Since the start of the Russian war in Ukraine, media reporting has shown an unfortunate tendency to observe international politics from a “friend or foe” perspective. For the sake of simplicity, anything that defies this scheme is placed on one side or the other: Those who are not with us are against us – and vice versa. Interpreting the summit meeting of the SCO in Samarkand, Uzbekistan, as an attempt to establish a new anti-Western axis of evil also falls short. For the organisation’s members, the SCO’s most important function has always been to balance interests among its major members. This is more true than ever against the background of ongoing geopolitical confrontations.
The SCO was founded in June 2001 as the successor organisation to the “Shanghai Five”, an alliance that had existed since 1996 and consisted of Russia, the People’s Republic of China, and their three Central Asian neighbours Kazakhstan, Kyrgyzstan, and Tajikistan. With its transition to the SCO, Uzbekistan also joined. Subsequently, the organisation, which also included India and Pakistan in 2017, established itself as a supraregional security policy format, which observers have always seen as a kind of Sino-Russian counterpart to NATO.
Such ambitions may well have existed on the Russian side, but the interests and preferences of the members always stood in the way. From the very beginning, China played the leading role in the organisation. The People’s Republic was primarily concerned with clarifying a number of unresolved border issues with its three Central Asian neighbours under the umbrella of multilateralism, containing the danger of the “three evils: separatism, extremism, and terrorism”, as well as preventing Islamist movements from spreading into its own territory from Central Asia. The majority of the agreements between the SCO members have been de facto bilateral in nature.
Russia’s efforts to create an overarching security alliance and merge the SCO with the Collective Security Treaty Organization (CSTO) – which includes Russia, Belarus, Armenia, Kazakhstan, Kyrgyzstan, and Tajikistan – have not progressed far. This is partly because such a merger was not desired by the majority of member states. On the other hand, Russia and China have always held different views on the function and significance of the SCO, which they regarded primarily as a vehicle for achieving their own political and economic goals. Consequently, the SCO’s main function was primarily to balance Russia’s and China’s policies in Central Asia.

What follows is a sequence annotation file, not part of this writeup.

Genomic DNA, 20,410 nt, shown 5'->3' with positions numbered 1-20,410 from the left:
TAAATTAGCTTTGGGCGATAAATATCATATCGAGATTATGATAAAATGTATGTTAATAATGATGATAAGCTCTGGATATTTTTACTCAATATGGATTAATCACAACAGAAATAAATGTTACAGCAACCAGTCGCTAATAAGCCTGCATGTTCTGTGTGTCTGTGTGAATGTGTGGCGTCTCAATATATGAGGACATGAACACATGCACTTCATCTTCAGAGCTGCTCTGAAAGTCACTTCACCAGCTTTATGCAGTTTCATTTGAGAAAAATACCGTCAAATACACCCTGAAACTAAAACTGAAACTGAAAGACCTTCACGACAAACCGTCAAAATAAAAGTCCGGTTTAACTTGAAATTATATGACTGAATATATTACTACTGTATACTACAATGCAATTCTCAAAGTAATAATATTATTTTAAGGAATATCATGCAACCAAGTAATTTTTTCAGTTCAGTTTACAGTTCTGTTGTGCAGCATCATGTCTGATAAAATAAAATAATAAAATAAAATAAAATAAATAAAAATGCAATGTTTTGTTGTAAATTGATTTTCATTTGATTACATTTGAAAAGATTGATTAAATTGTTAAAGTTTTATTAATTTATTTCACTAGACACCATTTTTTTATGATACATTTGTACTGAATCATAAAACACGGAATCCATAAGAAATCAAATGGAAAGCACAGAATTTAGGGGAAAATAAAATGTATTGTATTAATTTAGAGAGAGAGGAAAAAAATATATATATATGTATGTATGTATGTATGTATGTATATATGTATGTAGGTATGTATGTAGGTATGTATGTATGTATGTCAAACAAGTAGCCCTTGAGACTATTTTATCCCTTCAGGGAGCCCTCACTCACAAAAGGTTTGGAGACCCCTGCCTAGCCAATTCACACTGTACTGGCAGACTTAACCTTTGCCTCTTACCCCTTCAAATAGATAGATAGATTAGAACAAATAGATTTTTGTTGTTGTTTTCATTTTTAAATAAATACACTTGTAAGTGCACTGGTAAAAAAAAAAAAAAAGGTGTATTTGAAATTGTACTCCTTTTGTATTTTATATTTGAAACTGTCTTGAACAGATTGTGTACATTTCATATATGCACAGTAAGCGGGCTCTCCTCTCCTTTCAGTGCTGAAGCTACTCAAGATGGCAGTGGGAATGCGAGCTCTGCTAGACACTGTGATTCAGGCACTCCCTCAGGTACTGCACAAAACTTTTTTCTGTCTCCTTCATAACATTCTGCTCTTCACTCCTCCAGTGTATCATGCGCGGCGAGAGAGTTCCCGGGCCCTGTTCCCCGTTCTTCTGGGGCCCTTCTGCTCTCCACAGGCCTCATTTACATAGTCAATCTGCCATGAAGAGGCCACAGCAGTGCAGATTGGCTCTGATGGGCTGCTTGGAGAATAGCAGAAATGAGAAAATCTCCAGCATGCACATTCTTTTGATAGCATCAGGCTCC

The Samarkand summit did little to change these realities. The objectives and preferences of the participating states are still too divergent. For Chinese President Xi Jinping, participation in the summit offered an opportunity to renew China’s claim of being a major player in Eurasia within the framework of the Silk Road Initiative (One Belt One Road). President Vladimir Putin, for his part, used the meeting to demonstrate that he is all but isolated, notwithstanding his war in Ukraine, which has been unanimously condemned in the West. The presence of other heads of state who have tense relations with the West led to a situation in which summit participants advocated critical views of Western policies and highlighted the importance of the SCO as an alternative model for governance in international relations.
But this approach by no means implies that the Samarkand summit is going to transform the SCO into an anti-Western alliance. Conjecture of this kind fails to take into account the interests of the majority of the organisation’s members. For the Central Asian states, Uzbekistan and Kazakhstan in particular, a bloc formation directed against the West would be anything but desirable. For these states, whose political weight within the SCO has grown considerably since its founding, the value of the SCO lies precisely in its non-aligned status, as emphasised by host Uzbekistan in the run-up to the summit. Due to their historical experiences with the hegemonic aspirations of Russia and China, Central Asian members hold foreign policy independence as a value of the highest order. With Russia in particular, they are bound by a complex web of relationships and dependencies. They would rather loosen these ties than strengthen them, and the means of choice is a diversified foreign policy. Relations with Western states are particularly important in this regard.
Against this background, the expansion of the SCO to include countries such as Iran and, prospectively, Turkey as well as Arab states is an extremely attractive option for the Central Asians. However, they do not associate this with the prospect of a powerful alliance against the West, from which they would gain no advantage. Rather, the benefit of an expanded SCO for them lies in increasing the diversity within the organisation, thereby curbing claims to power by individual members and at the same time expanding their own room for manoeuvre.
Strategies and Perspectives